When the CCC is multiplied by average daily sales, the result is $709.50 which is supposed to represent the extent to which current assets are financed by non-spontaneous sources of funds (notes payable, long-term debt and equity). However, this figure can be calculated directly by adding notes payable to net working capital, as has been done in Exhibit 1, and the result is $1,400, or about twice the level of CCC times average daily sales. For purposes of comparison with data from after the growth in assets, the standard liquidity measures, the current ratio and the quick ratio, are shown at the bottom of Exhibit 1.

Exhibit 2 shows the same type of information as Exhibit 1 for our hypothetical firm after a 50% growth in all asset accounts, sales and purchases. As an illustration of how the CCC is not necessarily a superior measure of liquidity, notice that in Exhibit 2: 1) the CCC has increased from 29.7 to 34.3 days, a 15.5 percent increase, 2) net working capital has increased 75.6 percent, 3) the amount of current assets financed by non-spontaneous sources of funds has increased by 55.7 percent, 4) CCC multiplied by average daily cost of goods sold has grown by 73.2 percent and CCC times average daily sales has grown by the same percentage, 5) net working capital has increased from $900 to $1,580, a 64.4 percent increase, while the ratio of net working capital to assets has increased from .2045 to .2394, 6) the increase in the current ratio is 17.9 percent and 7) the increase in the quick ratio is 18.2 percent.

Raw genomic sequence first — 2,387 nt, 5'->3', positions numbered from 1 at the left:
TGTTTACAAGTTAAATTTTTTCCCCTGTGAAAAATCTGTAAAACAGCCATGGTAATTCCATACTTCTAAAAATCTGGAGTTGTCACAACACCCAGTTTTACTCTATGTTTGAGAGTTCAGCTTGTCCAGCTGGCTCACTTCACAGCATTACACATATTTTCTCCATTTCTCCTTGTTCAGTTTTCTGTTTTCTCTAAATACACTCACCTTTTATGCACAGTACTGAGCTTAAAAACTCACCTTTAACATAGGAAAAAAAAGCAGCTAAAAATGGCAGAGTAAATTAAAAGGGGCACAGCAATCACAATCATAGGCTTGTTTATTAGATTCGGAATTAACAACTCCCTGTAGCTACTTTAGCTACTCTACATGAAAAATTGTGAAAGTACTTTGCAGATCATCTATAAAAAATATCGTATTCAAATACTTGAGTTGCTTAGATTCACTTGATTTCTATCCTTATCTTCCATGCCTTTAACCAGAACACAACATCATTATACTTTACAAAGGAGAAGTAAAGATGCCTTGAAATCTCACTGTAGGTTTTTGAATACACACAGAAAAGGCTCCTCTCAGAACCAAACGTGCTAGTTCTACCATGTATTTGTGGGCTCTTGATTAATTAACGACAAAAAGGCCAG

Of greatest importance is that the CCC, by itself or when multiplied by average daily sales or purchases, moves in the same direction as net working capital and related measures. However, the correlation in movements is imprecise and depends on many other variables. Further, while the proponents of the CCC indicate that it can be a superior measure of liquidity, it can be argued that in this hypothetical example, the CCC increased (which is supposed to signal deteriorating liquidity) while current and quick ratios improved as did the amount of net working capital and the ratio of net working capital to assets. It is argued that with more liquid assets relative to current liabilities and assets, the liquidity position of this hypothetical firm has indeed increased, and has not deteriorated. The firm’s ability to generate cash to meet expenses has improved. Furthermore, this firm’s need for short-term financing has not increased, but rather, its utilization of long-term financing has increased, as illustrated by the 66% increase in long-term debt. In other words, a lengthening of the CCC will quite possibly lead to a stronger reliance on permanent (or at least non-spontaneous) sources of capital, and little else can be said.